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NBA Roundup : Dantley, Pistons Beat Bulls in Overtime, 127-123

December 16, 1987|DAN HAFNER

Just in case the Lakers and Boston Celtics are ready to drop down to the level of the rest of the National Basketball Assn., the Detroit Pistons are ready to take over.

One of the reasons is that Adrian Dantley, in his second season with the team, has become its star.

In a showdown with the Chicago Bulls for first place in the tough Central Division on Tuesday night at Pontiac, Mich., Dantley led the way in a 127-123 overtime victory.

Michael Jordan sank a 21-foot, 3-point shot at the buzzer ending regulation to give the Bulls a 115-115 tie.

Dantley then took charge, scoring the first five points in overtime.

Jordan wouldn't let the Bulls fold, however. They scored six points in a row, the last two on a Jordan jumper for a 121-120 lead. But Rick Mahorn tipped in a missed shot and Bill Laimbeer, who had 29 points, made two free throws to ice it for Detroit.

Dantley finished with 27 points as the Pistons, despite 38 by Jordan, improved their record to 14-5, the best in the NBA. Although the Bulls made six more field goals than the Pistons, they kept fouling Dantley on the drive and he made 19 consecutive free throws.

For the first half of last season, Dantley didn't seem to figure in the Pistons' plans. He didn't play much, especially during crunch time.

But things have changed this season. Not only is the 31-year-old, 12-year veteran playing when the game is on the line, he's the one the Pistons turn to in the clutch.

It's just another case of hard work paying off for the 6-foot 5-inch forward, who began his career with Buffalo in 1976. He recently became the 13th player to score 20,000 points.

"I had some adjustments to make after coming here from Utah," Dantley said. "I found I had to work even harder in the off-season because the Eastern Conference is more physical. Now, I feel I belong."

Boston 122, Washington 102--Just before ending their three-game losing streak, at Landover, Md., the Celtics decided that Kevin McHale, still feeling pain in the foot he broke last season, should not play more than 24 minutes a game.

It seemed to be a good idea in this one. McHale, playing exactly half the game, scored 17 points (7-for-8 shooting) and had 8 rebounds to help the Celtics build a big early lead on their way to an easy victory.

"Sometimes, when I get up in the morning," McHale said, "it hurts so badly that I wonder why I'm still trying to play this game. Other times, it doesn't hurt at all. I think it's just a matter of time."

McHale was so sharp in the first three games in which he played, the Celtics thought he was way ahead of schedule. But he played 37 minutes against Denver last Wednesday and, against the Lakers on Friday, he was dragging.

Atlanta 93, Indiana 91--The Central Division is by no means a two-team battle. In fact, since Dominique Wilkins overcame nagging injuries, the Hawks have looked as good as any of them.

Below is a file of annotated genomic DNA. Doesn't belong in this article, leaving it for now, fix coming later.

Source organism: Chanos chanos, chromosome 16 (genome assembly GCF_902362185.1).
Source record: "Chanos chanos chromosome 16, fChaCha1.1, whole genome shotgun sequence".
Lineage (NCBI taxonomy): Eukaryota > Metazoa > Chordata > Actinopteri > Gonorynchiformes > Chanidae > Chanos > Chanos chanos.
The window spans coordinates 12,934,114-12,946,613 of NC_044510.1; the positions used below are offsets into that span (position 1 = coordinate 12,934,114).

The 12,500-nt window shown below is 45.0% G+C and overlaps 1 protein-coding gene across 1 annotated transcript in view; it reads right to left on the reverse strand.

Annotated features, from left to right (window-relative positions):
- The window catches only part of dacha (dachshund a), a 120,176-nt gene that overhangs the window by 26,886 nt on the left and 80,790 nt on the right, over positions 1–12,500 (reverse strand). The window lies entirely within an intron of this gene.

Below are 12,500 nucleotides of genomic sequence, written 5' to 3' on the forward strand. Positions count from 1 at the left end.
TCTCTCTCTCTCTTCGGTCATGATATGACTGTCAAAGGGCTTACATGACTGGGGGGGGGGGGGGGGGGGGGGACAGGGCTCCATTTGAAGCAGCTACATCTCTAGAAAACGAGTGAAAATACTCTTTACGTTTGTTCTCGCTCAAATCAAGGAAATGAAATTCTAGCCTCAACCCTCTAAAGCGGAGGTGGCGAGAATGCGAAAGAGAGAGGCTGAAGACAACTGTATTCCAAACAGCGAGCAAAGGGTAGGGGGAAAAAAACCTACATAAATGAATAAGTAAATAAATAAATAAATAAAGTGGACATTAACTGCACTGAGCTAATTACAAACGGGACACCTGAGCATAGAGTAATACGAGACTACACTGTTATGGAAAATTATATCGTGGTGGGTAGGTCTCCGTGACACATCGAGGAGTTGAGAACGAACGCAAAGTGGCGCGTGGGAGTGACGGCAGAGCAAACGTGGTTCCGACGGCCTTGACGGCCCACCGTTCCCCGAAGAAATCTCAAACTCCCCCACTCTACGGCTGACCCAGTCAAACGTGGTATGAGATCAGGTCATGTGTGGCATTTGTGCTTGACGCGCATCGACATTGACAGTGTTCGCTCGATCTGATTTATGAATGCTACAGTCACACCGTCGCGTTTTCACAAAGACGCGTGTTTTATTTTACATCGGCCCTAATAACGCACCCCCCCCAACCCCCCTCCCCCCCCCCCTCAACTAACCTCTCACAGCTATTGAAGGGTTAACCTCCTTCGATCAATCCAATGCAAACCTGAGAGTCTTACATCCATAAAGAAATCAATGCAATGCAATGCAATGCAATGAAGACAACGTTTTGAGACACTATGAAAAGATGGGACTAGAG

Wilkins scored 34 points in this game at Atlanta, including three baskets in a row in the closing minutes to hold off the Pacers.

"It wasn't a pretty game because we were slow and sluggish," Wilkins said. "But both teams wound up playing tough defense."

Steve Stipanovich led Indiana, scoring 14 of his 24 points in the fourth quarter. He also had 13 rebounds.

New Jersey 104, San Antonio 98--Victories are few and far between this season for the Nets, so second-year forward Ben Coleman figures to cherish this one at East Rutherford, N.J.

Coleman scored a career-high 22 points, including four free throws in the last 29 seconds, and the Nets ended an 11-game losing streak with their third victory of the season.

The Spurs' four-game winning streak ended despite a career-high 29 points and 15 rebounds for Frank Brickowski, former Laker back-up center.

Milwaukee 103, New York 98--Veteran guard Sidney Moncrief made his first start of the season in this game at New York, but it took a sparkling performance by Paul Pressey to pull out the victory for the Bucks.

The Knicks built a 70-55 lead midway through the third quarter, but Pressey and Craig Hodges led a 20-2 spurt that put the Bucks back in the game.

Pressey, who sank two free throws with 3:06 remaining to give Milwaukee the lead for good, finished with 25 points and 13 assists.

In 28 minutes, Moncrief had only 7 points.

Cleveland 106, Dallas 93--For three quarters at Richfield, Ohio, it appeared that the Mavericks would win their second road game in a row.

But Brad Daugherty and rookie Kevin Johnson led a fourth-quarter surge that carried the Cavaliers to victory. With 8:21 left in the game, Dallas led, 81-77.

Johnson sank a 16-foot jump shot, Daugherty followed with a three-point play, and the Cavaliers led the rest of the way. Both Johnson and Daugherty had nine points in the last quarter.

Portland 128, Seattle 109--Jerome Kersey scored 24 points and Clyde Drexler added 23 at Portland, Ore., as the Trail Blazers, who took control of the game in the second quarter, beat the SuperSonics.

Seattle, playing its second road game in as many nights, closed within 11 points in the third quarter and pulled within eight at 97-89 on Xavier McDaniel's basket with 6:47 to play.

But Kersey sank an 18-footer and Drexler added a three-point play on a fast-break stuff to boost the lead back to 12. The Sonics never threatened again.

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